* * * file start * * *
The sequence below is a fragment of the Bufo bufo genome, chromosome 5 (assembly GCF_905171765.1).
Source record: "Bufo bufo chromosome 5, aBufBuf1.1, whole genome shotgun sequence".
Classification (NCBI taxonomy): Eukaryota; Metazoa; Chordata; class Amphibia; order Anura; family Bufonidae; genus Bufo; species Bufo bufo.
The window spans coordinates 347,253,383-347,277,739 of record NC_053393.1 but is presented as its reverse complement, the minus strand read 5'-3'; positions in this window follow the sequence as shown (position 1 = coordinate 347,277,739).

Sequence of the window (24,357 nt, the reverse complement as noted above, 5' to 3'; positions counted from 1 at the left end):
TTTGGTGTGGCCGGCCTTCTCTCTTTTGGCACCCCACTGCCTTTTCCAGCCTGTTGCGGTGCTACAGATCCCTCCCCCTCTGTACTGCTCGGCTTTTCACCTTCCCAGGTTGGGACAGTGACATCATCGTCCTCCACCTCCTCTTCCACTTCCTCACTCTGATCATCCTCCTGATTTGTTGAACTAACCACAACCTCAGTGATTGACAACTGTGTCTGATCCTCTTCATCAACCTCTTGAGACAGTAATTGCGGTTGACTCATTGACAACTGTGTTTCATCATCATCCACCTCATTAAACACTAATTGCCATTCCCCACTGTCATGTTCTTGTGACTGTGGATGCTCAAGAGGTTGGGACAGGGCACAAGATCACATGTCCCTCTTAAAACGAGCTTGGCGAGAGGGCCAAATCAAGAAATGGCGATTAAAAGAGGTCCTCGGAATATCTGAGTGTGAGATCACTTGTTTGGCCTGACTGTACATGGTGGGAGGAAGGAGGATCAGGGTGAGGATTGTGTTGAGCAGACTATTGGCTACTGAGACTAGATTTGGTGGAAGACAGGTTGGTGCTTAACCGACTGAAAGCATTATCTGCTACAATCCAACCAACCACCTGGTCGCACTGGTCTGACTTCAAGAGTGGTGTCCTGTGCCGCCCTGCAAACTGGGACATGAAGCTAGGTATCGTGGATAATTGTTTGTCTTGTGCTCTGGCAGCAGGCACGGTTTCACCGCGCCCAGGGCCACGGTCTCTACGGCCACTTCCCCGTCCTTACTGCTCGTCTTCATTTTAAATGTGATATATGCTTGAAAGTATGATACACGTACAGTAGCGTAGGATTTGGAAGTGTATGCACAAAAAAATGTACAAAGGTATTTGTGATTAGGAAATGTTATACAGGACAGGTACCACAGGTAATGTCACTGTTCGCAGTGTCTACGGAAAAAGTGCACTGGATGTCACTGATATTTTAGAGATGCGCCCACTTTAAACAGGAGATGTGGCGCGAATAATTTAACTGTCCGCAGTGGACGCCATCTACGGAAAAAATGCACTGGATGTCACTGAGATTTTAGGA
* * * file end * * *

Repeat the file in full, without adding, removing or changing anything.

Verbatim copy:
The sequence below is a fragment of the Bufo bufo genome, chromosome 5 (assembly GCF_905171765.1).
Source record: "Bufo bufo chromosome 5, aBufBuf1.1, whole genome shotgun sequence".
Classification (NCBI taxonomy): Eukaryota; Metazoa; Chordata; class Amphibia; order Anura; family Bufonidae; genus Bufo; species Bufo bufo.
The window spans coordinates 347,253,383-347,277,739 of record NC_053393.1 but is presented as its reverse complement, the minus strand read 5'-3'; positions in this window follow the sequence as shown (position 1 = coordinate 347,277,739).

Sequence of the window (24,357 nt, the reverse complement as noted above, 5' to 3'; positions counted from 1 at the left end):
TTTGGTGTGGCCGGCCTTCTCTCTTTTGGCACCCCACTGCCTTTTCCAGCCTGTTGCGGTGCTACAGATCCCTCCCCCTCTGTACTGCTCGGCTTTTCACCTTCCCAGGTTGGGACAGTGACATCATCGTCCTCCACCTCCTCTTCCACTTCCTCACTCTGATCATCCTCCTGATTTGTTGAACTAACCACAACCTCAGTGATTGACAACTGTGTCTGATCCTCTTCATCAACCTCTTGAGACAGTAATTGCGGTTGACTCATTGACAACTGTGTTTCATCATCATCCACCTCATTAAACACTAATTGCCATTCCCCACTGTCATGTTCTTGTGACTGTGGATGCTCAAGAGGTTGGGACAGGGCACAAGATCACATGTCCCTCTTAAAACGAGCTTGGCGAGAGGGCCAAATCAAGAAATGGCGATTAAAAGAGGTCCTCGGAATATCTGAGTGTGAGATCACTTGTTTGGCCTGACTGTACATGGTGGGAGGAAGGAGGATCAGGGTGAGGATTGTGTTGAGCAGACTATTGGCTACTGAGACTAGATTTGGTGGAAGACAGGTTGGTGCTTAACCGACTGAAAGCATTATCTGCTACAATCCAACCAACCACCTGGTCGCACTGGTCTGACTTCAAGAGTGGTGTCCTGTGCCGCCCTGCAAACTGGGACATGAAGCTAGGTATCGTGGATAATTGTTTGTCTTGTGCTCTGGCAGCAGGCACGGTTTCACCGCGCCCAGGGCCACGGTCTCTACGGCCACTTCCCCGTCCTTACTGCTCGTCTTCATTTTAAATGTGATATATGCTTGAAAGTATGATACACGTACAGTAGCGTAGGATTTGGAAGTGTATGCACAAAAAAATGTACAAAGGTATTTGTGATTAGGAAATGTTATACAGGACAGGTACCACAGGTAATGTCACTGTTCGCAGTGTCTACGGAAAAAGTGCACTGGATGTCACTGATATTTTAGAGATGCGCCCACTTTAAACAGGAGATGTGGCGCGAATAATTTAACTGTCCGCAGTGGACGCCATCTACGGAAAAAATGCACTGGATGTCACTGAGATTTTAGGA